Titan is a veiled, frigid moon-world, enshrouded beneath a thick orange hydrocarbon fog, as it circles its ringed-gas-giant parent-planet Saturn in the outer Solar System–far from the golden welcoming warmth of our Sun. Titan is a frozen world, like its icy sister-moons that orbit the gaseous, giant denizens of our Solar System’s outer limits: Jupiter, Saturn, Uranus, and Neptune. Almost as big as Mars, Titan is both the largest moon of Saturn, as well as the second-largest moon in our Sun’s family–after Ganymede of Jupiter–and it certainly would have been classified as a planet if it orbited the Sun instead of Saturn. In October 2017, a team of astronomers with NASA’s Cassini mission announced that they found evidence of a bizarre, toxic hybrid cloud looming high above Titan’s south pole. This recent discovery is a new demonstration of the complex chemistry taking place in Titan’s alien, thick, orange atmosphere–in this case, cloud formation in the hydrocarbon-tormented moon’s stratosphere–and part of a group of processes that ultimately helps deliver a strange stew composed of diverse organic molecules to Titan’s odd surface.
Although this floating, wispy, and poisonous cloud is invisible to the human eye, it was successfully discovered at infrared wavelengths by the Composite Infrared Spectrometer (CIRS), aboard the Cassini spacecraft. The cloud haunts the sky of its oddball moon at an altitude of approximately 100 to 130 miles, high above the methane rain clouds that pelt Titan with large, heavy, and lazy drops of a drenching liquid hydrocarbon downpour. The toxic cloud lurks in Titan’s troposphere–the lowest region of its atmosphere–and it covers a large expanse near its south pole, from about 75 to 85 degrees south latitude.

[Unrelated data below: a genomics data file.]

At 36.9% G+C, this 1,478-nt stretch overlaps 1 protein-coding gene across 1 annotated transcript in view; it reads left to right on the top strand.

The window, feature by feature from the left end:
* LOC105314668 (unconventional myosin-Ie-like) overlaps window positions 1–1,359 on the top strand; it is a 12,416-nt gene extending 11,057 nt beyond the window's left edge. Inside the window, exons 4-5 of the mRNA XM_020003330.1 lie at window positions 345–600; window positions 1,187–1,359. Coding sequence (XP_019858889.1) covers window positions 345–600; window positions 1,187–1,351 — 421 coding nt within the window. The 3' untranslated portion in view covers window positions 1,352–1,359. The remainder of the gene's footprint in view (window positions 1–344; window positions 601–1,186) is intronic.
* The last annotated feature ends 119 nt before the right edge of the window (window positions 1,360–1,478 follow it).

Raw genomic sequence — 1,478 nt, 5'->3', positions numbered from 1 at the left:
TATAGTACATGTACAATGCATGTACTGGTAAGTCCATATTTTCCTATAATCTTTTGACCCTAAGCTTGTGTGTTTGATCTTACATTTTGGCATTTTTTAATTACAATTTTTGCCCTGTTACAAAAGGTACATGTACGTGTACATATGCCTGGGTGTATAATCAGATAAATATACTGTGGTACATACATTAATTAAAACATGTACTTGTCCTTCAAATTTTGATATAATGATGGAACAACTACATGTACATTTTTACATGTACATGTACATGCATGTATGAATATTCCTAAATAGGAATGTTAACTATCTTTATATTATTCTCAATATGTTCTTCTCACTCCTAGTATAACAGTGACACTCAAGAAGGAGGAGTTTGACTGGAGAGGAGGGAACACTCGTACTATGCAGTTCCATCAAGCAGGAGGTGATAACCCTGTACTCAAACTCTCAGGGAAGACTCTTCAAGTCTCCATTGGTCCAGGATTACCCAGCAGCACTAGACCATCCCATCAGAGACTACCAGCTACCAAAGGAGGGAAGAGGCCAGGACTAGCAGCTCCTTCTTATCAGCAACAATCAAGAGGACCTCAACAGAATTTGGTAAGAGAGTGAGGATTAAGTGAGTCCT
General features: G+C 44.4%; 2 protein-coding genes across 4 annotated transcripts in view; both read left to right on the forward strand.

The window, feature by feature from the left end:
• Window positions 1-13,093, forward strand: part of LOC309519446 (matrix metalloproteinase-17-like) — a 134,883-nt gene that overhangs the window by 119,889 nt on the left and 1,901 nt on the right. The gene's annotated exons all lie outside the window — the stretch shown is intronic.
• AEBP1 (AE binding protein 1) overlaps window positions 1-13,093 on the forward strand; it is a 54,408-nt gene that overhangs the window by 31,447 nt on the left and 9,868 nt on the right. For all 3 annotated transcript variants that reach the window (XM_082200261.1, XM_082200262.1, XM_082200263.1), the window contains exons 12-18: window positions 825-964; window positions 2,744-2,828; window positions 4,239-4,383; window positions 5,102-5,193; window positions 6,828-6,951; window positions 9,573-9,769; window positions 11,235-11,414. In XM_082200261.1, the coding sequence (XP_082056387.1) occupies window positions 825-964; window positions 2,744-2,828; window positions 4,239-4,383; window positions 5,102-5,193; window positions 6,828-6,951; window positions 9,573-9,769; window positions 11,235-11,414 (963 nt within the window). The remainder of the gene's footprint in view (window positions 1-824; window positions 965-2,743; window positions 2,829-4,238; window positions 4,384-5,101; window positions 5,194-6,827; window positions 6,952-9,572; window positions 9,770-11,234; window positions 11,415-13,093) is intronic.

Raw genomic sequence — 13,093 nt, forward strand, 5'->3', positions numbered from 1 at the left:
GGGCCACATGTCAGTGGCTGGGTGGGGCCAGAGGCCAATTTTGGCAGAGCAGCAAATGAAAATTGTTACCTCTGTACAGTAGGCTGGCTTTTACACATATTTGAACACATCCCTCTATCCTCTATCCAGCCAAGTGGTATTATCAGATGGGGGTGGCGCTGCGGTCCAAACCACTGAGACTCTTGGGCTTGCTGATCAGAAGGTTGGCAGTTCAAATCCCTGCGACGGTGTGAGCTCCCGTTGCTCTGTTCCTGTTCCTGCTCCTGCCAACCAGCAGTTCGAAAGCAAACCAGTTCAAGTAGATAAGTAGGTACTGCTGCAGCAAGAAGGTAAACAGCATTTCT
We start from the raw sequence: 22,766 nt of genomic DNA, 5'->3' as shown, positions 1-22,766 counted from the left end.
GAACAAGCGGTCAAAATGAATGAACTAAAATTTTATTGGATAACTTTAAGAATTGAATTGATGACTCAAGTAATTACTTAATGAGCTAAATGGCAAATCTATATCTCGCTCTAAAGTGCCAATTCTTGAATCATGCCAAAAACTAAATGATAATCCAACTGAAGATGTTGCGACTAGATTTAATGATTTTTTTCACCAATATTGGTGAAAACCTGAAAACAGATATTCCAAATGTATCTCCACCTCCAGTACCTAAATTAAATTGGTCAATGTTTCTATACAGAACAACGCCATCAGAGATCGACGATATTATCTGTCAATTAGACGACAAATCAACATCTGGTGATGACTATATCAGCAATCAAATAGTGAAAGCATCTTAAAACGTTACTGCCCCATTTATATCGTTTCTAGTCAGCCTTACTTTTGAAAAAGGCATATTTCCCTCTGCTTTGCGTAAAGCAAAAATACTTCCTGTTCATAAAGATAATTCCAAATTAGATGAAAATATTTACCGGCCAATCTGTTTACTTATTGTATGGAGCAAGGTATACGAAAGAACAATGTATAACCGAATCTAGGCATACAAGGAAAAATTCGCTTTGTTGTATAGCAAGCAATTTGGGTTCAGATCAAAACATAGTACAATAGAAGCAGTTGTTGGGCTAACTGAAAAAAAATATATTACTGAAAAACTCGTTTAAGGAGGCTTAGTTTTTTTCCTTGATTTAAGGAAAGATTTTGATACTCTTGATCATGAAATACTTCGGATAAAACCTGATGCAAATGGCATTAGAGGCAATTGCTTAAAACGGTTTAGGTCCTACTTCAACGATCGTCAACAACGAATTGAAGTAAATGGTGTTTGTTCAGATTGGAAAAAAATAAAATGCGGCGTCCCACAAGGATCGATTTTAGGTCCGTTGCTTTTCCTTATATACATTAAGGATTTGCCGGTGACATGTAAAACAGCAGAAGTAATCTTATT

“This cloud represents a new chemical formula of ice in Titan’s atmosphere. What’s interesting is that this cloud’s ice is made of two molecules that condensed together out of a rich mixture of gases at the south pole,” explained Dr. Carrie Anderson in an October 18, 2017 NASA Press Release. Dr. Anderson is of NASA’s Goddard Space Flight Center (GSFC) in Greenbelt, Maryland.
Earlier data obtained from CIRS helped identify the presence of hydrogen cyanide ice in clouds hovering over Titan’s south pole, in addition to other poisonous chemicals in the dense, orange, smoggy blanket that characterizes the distant moon’s exotic atmosphere.